Проект документов о лизинге.

Юридические документы о лизинге.


Проект документов о лизинге учрежден 01-10-1999 ; редакция от 01-11-2001.

Лизинг - способ финансирования инвестиций, использующий арендные отношения для извлечения налоговых и иных выгод. Проект документов о лизинге учрежден 01-10-1999. Публикации о лизинге (документы) и другие страницы о лизинге (проекты документов). Об экономической эффективности лизинга. Формирование рейтингов кредитоспособности лизинговых компаний. Анализ методик лизинга. Российская и иностранная литература по лизингу. Списки с аннотациями по разделам: книги; научные публикации, диссертации, слушания в Конгрессе США по аренде и лизингу, периодические издания; информационные и рекламные материалы; избранные страницы в интернет (ссылки). Ваши рецензии на документы о лизинге, вопросы, замечания и предложения по развитию проекта оставляйте в этом разделе сайта. Краткие ответы автора проекта на заданные вопросы и новые комментарии читайте в настоящем лизинговом форуме. Вы можете посмотреть коммерческую информацию посетителей сайта и размесить свои объявления о лизинге (без комментариев автора проекта).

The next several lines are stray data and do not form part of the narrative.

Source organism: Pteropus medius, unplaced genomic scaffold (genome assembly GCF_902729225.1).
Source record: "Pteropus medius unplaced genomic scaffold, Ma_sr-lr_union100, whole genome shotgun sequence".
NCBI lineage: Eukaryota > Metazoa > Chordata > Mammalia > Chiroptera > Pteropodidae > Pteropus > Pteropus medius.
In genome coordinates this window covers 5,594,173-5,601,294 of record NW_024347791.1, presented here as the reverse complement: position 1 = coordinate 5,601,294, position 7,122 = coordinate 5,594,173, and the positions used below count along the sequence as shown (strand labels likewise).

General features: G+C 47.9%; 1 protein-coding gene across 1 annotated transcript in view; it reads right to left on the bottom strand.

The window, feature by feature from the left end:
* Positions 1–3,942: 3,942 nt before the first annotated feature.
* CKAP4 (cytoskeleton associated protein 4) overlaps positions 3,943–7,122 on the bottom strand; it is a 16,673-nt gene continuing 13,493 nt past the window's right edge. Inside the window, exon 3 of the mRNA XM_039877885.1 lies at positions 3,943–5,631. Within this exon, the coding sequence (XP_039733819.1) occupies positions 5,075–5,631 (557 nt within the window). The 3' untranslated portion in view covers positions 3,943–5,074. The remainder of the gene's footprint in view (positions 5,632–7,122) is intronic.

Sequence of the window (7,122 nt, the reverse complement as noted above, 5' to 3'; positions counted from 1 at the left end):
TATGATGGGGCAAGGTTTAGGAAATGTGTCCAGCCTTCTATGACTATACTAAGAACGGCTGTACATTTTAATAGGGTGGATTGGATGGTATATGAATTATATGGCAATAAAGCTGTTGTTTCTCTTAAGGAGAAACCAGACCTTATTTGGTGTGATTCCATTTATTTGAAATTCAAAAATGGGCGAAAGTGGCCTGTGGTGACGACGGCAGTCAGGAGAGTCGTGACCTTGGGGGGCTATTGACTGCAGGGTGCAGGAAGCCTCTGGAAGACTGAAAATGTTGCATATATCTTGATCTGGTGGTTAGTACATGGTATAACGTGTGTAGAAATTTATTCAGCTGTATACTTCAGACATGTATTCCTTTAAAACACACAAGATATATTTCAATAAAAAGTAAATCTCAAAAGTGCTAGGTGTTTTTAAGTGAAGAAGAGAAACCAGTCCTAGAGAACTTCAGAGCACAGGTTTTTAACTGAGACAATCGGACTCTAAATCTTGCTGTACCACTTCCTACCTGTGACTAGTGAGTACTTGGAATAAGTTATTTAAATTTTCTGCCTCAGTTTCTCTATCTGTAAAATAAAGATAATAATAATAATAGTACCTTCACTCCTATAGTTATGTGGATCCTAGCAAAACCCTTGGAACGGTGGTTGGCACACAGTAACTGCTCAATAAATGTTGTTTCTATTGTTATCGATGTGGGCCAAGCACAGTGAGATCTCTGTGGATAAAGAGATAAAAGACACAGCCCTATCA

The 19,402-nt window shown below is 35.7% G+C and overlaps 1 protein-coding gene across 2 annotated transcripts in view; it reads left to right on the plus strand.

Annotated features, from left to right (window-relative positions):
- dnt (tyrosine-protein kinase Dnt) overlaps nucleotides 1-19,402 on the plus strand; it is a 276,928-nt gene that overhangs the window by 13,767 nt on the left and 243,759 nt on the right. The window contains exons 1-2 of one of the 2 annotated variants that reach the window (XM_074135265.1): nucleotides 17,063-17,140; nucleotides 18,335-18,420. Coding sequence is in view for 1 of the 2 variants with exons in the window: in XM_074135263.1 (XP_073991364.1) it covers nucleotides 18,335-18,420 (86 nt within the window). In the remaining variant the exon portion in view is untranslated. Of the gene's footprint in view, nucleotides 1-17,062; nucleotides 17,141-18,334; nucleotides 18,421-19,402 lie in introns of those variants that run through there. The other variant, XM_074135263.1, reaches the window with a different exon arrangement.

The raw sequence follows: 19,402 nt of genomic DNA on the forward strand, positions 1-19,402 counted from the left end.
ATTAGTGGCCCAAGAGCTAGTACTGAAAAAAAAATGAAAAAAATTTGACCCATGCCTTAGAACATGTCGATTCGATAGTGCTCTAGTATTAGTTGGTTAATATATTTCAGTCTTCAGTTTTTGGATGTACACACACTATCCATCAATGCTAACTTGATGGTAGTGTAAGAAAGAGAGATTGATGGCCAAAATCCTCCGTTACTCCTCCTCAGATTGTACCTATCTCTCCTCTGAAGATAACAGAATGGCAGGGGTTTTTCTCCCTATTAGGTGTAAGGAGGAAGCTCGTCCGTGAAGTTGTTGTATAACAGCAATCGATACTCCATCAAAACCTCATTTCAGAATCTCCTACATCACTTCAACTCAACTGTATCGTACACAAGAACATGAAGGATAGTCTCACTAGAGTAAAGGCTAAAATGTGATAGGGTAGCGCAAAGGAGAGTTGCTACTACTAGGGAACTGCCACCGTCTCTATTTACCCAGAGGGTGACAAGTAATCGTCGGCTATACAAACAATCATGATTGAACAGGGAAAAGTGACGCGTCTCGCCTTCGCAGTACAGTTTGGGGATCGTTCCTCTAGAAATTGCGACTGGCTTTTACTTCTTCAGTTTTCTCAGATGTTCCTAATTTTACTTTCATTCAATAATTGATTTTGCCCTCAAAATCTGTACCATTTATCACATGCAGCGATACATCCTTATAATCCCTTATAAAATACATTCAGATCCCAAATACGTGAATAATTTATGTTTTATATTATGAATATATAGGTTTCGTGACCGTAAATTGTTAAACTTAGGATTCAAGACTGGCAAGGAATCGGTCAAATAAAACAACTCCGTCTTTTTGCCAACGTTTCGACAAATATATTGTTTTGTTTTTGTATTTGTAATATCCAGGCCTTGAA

Оперативная, актуальная информация о лизинге из разных стран; анонсы событий, связанных с арендой и лизингом; российские и зарубежные (мировые) новости о лизинге можно посмотреть по ссылкам этого раздела. Архив российских новостей о лизинге. Нормативные документы о лизинге. Список с указанием дат выхода документов. Письма; постановления; указы, проекты изменений к документам и т. п. Собственно нормативные документы о лизинге . Ссылки на российские и зарубежные ресурсы по лизингу. Коллекция ссылок по разделам: государственные институты и общественные объединения; лизинговые компании; программное обеспечение; образование; оценка лизингового имущества; страхование; юридическое сопровождение сделок; консалтинг. Рейтинги и статистика лизинговых интернет-ресурсов; новые сайты о лизинге в интернет. Философия проекта; об авторе; предложения спонсорам.

Международная лизинговая энциклопедия.

The International Leasing Encyclopedia by Steven Gilyeart.

Энциклопедии не было в интернет последние полтора года, но это не означает, что ее нет вообще. я взял на себя смелость разместить на этом сайте всю подборку статей (собственно энциклопедию), с указанием адресов электронных почт авторов материалов и редактора. Материал на английском языке.


Legal and Regulatory Framework for Leasing in Russia During 1999 (Part 1)

by Derek A. Bloom, Esq., Coudert Brothers, Moscow, dab@mos.coudert.com